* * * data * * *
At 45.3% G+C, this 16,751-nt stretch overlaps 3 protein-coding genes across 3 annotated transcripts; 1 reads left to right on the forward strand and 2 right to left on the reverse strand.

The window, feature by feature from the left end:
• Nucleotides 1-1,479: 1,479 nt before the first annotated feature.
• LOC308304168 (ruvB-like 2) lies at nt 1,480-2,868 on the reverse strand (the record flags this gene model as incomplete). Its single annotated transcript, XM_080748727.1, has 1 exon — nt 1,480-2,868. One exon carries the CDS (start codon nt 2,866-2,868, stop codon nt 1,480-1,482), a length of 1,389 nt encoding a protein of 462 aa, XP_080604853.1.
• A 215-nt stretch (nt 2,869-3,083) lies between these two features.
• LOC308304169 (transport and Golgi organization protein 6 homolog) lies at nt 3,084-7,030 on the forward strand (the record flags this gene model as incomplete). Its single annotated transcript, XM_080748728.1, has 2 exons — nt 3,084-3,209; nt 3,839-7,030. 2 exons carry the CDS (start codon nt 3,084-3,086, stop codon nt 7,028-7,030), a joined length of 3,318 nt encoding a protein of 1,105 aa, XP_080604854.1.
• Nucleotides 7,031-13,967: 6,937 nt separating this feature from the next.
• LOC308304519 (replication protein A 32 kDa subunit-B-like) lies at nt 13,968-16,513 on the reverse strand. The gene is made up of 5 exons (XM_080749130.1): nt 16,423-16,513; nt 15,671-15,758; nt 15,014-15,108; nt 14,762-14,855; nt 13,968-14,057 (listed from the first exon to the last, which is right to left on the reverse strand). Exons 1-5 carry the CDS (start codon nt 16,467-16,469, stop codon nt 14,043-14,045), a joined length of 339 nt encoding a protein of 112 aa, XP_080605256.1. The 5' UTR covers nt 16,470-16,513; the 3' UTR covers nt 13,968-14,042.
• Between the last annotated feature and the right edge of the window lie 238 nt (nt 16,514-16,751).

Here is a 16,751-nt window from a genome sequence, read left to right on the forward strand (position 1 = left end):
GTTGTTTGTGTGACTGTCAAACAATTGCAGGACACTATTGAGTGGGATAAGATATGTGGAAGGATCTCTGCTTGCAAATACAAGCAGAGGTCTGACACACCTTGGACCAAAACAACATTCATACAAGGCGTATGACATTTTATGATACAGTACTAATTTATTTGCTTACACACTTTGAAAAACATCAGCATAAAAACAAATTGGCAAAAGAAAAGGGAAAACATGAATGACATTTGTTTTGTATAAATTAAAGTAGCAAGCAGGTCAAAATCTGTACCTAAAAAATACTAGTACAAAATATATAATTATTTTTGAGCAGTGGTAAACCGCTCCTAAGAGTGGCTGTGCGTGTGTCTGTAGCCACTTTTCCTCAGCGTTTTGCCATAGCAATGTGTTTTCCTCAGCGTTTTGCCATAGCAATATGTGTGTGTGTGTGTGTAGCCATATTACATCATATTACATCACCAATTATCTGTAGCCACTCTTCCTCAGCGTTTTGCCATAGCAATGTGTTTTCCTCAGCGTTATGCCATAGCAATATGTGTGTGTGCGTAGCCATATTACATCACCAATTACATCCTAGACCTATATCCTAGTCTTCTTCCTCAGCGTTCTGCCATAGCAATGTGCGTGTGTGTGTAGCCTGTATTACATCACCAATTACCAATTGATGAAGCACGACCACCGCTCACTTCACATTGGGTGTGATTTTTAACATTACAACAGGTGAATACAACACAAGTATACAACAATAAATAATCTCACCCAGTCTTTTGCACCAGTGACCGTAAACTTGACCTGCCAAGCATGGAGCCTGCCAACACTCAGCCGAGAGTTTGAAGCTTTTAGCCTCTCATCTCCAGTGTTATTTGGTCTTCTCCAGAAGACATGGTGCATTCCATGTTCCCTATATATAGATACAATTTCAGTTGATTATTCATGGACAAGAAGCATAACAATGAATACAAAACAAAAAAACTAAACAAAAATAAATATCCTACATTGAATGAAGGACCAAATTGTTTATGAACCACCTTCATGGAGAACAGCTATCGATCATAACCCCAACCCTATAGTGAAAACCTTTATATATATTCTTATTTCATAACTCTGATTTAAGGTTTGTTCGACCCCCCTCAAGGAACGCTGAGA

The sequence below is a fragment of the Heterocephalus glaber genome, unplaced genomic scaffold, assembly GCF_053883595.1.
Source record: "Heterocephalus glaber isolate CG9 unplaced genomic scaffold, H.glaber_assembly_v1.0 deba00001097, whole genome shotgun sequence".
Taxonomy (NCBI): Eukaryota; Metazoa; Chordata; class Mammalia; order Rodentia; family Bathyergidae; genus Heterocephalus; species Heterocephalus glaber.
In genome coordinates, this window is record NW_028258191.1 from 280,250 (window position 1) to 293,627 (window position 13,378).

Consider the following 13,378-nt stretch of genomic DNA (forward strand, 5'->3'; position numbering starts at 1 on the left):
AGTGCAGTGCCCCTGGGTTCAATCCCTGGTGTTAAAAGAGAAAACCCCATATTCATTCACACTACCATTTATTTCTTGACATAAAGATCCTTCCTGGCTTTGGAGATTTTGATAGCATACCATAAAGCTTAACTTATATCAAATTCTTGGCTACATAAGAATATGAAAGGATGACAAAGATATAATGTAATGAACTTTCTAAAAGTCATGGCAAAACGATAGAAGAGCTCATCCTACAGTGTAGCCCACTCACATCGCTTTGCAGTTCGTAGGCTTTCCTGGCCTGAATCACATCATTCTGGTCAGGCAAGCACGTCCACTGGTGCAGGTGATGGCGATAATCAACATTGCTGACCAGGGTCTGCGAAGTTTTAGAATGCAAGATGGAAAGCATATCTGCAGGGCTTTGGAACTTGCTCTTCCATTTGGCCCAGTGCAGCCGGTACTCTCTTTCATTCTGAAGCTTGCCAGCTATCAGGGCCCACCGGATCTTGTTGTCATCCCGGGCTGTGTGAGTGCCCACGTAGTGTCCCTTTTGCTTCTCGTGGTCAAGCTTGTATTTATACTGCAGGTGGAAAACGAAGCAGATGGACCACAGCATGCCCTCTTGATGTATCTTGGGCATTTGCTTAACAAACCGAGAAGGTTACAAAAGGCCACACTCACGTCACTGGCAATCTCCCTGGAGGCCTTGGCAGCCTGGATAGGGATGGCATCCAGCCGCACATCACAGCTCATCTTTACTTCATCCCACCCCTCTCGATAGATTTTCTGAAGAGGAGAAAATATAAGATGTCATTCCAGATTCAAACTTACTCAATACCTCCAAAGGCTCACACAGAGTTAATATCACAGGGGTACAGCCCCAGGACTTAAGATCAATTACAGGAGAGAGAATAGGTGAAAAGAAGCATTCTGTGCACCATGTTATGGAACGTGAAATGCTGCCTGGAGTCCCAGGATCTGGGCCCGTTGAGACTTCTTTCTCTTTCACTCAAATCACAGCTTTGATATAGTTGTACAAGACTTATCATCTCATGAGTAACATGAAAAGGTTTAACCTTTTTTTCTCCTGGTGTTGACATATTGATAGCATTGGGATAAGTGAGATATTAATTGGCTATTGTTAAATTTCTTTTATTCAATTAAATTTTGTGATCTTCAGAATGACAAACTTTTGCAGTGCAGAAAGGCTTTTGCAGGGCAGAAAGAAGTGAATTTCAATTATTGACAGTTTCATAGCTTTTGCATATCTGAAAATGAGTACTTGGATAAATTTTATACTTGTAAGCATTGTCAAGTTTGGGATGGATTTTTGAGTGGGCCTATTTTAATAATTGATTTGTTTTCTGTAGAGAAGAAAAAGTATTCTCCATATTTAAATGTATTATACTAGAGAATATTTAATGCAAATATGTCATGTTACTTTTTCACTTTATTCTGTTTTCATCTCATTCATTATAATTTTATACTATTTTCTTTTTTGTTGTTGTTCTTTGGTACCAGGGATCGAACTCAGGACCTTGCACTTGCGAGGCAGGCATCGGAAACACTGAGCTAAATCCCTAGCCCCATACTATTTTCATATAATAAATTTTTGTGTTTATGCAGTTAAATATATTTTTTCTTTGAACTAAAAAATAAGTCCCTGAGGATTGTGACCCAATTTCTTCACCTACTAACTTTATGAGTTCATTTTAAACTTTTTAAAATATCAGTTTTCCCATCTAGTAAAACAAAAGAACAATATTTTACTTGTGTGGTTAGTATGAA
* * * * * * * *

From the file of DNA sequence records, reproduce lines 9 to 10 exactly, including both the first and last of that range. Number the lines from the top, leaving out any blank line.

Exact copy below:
• Between the last annotated feature and the right edge of the window lie 238 nt (nt 16,514-16,751).

Here is a 16,751-nt window from a genome sequence, read left to right on the forward strand (position 1 = left end):